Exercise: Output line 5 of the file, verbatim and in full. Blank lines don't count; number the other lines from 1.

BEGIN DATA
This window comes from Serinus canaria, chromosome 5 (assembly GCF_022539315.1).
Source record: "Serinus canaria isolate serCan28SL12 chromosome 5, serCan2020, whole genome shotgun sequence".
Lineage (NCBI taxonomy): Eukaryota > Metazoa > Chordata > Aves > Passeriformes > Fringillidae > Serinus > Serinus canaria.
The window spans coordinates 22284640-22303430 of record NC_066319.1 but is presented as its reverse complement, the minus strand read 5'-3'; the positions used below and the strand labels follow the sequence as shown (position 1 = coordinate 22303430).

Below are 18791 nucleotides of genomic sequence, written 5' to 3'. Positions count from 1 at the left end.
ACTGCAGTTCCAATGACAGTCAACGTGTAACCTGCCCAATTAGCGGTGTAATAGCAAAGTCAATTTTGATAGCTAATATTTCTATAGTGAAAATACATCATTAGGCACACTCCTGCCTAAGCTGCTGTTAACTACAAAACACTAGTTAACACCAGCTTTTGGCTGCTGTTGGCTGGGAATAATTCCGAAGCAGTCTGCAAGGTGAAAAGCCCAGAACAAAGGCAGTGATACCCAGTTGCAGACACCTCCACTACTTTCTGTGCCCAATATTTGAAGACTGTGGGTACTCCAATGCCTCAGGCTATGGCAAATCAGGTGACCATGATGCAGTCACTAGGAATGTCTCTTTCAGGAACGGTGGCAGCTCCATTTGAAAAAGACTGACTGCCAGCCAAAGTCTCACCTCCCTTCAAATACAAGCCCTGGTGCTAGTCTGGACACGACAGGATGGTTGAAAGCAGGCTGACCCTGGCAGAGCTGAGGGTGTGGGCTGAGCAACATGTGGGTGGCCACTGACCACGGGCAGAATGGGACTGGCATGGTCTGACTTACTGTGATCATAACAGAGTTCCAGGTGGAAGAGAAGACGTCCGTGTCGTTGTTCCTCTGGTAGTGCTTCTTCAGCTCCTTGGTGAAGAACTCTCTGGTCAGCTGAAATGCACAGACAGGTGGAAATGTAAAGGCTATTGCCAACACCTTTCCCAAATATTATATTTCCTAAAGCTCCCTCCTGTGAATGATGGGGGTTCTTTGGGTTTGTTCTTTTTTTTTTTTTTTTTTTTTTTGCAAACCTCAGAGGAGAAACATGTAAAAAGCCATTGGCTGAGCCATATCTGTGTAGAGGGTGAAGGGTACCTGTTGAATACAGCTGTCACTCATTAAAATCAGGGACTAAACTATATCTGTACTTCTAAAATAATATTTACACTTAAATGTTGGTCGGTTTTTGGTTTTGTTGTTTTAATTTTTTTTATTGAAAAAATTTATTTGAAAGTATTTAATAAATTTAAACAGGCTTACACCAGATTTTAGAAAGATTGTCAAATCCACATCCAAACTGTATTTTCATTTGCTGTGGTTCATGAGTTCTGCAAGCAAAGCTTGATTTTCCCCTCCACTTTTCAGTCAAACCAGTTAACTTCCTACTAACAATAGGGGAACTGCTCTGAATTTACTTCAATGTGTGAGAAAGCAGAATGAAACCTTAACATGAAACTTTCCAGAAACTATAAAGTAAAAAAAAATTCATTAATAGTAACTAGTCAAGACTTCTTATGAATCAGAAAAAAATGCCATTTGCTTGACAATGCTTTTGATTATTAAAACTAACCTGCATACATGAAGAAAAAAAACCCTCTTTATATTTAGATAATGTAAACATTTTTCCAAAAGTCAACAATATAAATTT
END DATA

Below are 18791 nucleotides of genomic sequence, written 5' to 3'. Positions count from 1 at the left end.